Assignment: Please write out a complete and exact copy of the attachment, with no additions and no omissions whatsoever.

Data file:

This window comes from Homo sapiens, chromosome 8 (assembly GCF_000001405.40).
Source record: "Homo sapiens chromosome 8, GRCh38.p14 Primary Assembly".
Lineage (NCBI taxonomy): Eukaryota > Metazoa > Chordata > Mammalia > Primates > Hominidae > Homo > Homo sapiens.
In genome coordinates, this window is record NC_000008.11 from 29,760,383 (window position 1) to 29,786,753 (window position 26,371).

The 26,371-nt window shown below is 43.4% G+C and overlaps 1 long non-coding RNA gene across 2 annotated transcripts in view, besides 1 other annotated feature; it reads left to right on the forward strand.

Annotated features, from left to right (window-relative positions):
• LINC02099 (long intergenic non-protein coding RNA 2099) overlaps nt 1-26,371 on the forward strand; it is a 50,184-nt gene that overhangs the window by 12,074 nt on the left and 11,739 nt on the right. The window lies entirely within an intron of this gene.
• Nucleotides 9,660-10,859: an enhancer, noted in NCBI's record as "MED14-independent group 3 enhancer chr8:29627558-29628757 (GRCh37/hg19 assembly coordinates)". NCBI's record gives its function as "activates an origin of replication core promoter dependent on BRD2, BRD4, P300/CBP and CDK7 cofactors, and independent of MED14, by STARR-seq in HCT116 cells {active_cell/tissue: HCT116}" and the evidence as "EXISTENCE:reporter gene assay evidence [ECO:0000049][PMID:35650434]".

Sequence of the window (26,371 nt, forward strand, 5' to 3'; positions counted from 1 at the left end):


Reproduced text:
This window comes from Homo sapiens, chromosome 8 (assembly GCF_000001405.40).
Source record: "Homo sapiens chromosome 8, GRCh38.p14 Primary Assembly".
Lineage (NCBI taxonomy): Eukaryota > Metazoa > Chordata > Mammalia > Primates > Hominidae > Homo > Homo sapiens.
In genome coordinates, this window is record NC_000008.11 from 29,760,383 (window position 1) to 29,786,753 (window position 26,371).

The 26,371-nt window shown below is 43.4% G+C and overlaps 1 long non-coding RNA gene across 2 annotated transcripts in view, besides 1 other annotated feature; it reads left to right on the forward strand.

Annotated features, from left to right (window-relative positions):
• LINC02099 (long intergenic non-protein coding RNA 2099) overlaps nt 1-26,371 on the forward strand; it is a 50,184-nt gene that overhangs the window by 12,074 nt on the left and 11,739 nt on the right. The window lies entirely within an intron of this gene.
• Nucleotides 9,660-10,859: an enhancer, noted in NCBI's record as "MED14-independent group 3 enhancer chr8:29627558-29628757 (GRCh37/hg19 assembly coordinates)". NCBI's record gives its function as "activates an origin of replication core promoter dependent on BRD2, BRD4, P300/CBP and CDK7 cofactors, and independent of MED14, by STARR-seq in HCT116 cells {active_cell/tissue: HCT116}" and the evidence as "EXISTENCE:reporter gene assay evidence [ECO:0000049][PMID:35650434]".

Sequence of the window (26,371 nt, forward strand, 5' to 3'; positions counted from 1 at the left end):